“I stand by every word I said, even, regrettably any profanity that may have been used for emphasis,” Modly said. “Anyone who has served on a Navy ship would understand. I ask, but don’t expect, that people read them in their entirety.”
Modly’s comments drew sharp criticism from Sen. Tim Kaine of Virginia.
“Secretary Modly’s comments were completely inappropriate and beneath the office of the Secretary of the Navy,” Kaine said in a statement released by his office. “It’s deeply disappointing that he would deliver a speech on board a U.S. aircraft carrier suggesting that Captain Crozier might be ‘stupid’ and bashing the media for trying to report the truth. These dedicated sailors deserve better from their leadership.”
If Modly’s intent was to reassure the aircraft carrier’s crew that they would be taken care of as they attempted to limit the spread of Covid-19 aboard the ship, his address offered little in the way of concrete measures he intended to see through. Sailors on board the carrier told The Times that Modly didn’t tour the ship, and went right to the intercom for the address. The crew had submitted questions the night before, and several were submitted to Modly, who told the crew he would answer them when he got back to Washington.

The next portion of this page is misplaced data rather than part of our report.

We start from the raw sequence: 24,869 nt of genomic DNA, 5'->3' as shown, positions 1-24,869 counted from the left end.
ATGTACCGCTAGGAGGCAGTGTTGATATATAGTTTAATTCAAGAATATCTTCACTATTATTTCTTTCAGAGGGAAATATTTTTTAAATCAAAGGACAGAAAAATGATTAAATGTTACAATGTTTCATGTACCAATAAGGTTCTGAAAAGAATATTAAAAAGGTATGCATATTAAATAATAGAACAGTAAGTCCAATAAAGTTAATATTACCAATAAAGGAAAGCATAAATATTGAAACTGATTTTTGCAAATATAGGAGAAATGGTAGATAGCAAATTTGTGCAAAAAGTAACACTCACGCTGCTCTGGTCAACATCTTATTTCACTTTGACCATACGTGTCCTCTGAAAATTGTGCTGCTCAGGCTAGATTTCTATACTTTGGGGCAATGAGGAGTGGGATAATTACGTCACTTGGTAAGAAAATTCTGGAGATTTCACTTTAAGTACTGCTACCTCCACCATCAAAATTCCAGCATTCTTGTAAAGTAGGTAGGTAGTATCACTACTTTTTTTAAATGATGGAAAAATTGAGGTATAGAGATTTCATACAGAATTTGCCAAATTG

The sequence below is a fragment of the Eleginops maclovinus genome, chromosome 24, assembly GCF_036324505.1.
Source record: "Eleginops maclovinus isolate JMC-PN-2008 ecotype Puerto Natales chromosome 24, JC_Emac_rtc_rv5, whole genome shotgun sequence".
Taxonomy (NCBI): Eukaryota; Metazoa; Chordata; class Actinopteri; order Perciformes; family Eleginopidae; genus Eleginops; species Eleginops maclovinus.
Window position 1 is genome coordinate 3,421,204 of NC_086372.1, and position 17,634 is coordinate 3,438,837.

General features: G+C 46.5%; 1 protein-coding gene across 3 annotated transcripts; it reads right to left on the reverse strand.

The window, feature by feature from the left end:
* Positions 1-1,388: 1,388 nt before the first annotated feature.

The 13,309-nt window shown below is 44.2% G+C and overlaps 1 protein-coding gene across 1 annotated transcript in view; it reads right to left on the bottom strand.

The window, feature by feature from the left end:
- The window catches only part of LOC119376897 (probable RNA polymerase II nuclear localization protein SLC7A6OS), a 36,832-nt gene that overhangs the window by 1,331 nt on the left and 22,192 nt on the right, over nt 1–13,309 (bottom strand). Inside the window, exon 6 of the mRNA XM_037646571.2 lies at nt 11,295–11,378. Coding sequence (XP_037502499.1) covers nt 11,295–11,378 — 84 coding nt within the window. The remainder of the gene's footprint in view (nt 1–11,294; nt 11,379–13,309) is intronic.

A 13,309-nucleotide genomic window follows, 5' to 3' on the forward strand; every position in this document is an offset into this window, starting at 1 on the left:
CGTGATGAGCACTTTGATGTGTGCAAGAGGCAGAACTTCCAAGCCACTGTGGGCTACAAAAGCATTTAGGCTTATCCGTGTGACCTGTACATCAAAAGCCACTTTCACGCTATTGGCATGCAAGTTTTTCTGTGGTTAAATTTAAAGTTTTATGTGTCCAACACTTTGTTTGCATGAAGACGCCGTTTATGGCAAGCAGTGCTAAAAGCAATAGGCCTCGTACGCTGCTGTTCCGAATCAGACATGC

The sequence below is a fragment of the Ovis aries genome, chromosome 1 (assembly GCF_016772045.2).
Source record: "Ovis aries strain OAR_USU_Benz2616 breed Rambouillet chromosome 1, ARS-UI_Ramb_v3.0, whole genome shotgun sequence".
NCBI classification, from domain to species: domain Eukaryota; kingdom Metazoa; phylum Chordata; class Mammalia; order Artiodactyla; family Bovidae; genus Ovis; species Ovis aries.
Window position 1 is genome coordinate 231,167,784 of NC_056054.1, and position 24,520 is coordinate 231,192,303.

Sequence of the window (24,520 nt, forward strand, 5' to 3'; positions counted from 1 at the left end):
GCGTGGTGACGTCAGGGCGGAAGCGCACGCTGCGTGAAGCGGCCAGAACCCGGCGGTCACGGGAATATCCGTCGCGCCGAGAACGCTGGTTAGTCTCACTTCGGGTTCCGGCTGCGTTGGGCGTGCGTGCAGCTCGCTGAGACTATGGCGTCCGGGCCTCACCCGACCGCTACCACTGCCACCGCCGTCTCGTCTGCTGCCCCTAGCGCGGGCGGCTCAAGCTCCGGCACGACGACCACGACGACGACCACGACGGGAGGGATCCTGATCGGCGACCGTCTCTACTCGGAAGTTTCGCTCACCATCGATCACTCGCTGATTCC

At one point, the acting secretary slammed China and its role in the coronavirus pandemic while taking issue with Crozier’s assertion in the leaked letter that America was not at war. “The only reason we are dealing with this right now is because a big authoritarian regime called China was not forthcoming about what was happening with this virus and they put the world at risk to protect themselves and to protect their reputations,” he said.
Modly also decried Crozier’s “betrayal” and said his tale of being a “martyr” commanding officer had let everyone down across the chain of command. Crozier has tested positive for coronavirus, The Times first reported Sunday.
Given the number of people Crozier included on his email, he should have known it would leak, Modly said. “There is never a situation where you should consider the media part of your chain of command,” he warned. “You can jump the chain of command if you want and take the consequences. You can disobey the chain of command and take the consequences, but there is no situation where you go to the media.”
Such an action, Modly implied, could threaten the dissolution of the United States.
He ended his comments with a traditional Naval Academy cheer: “Go Navy.”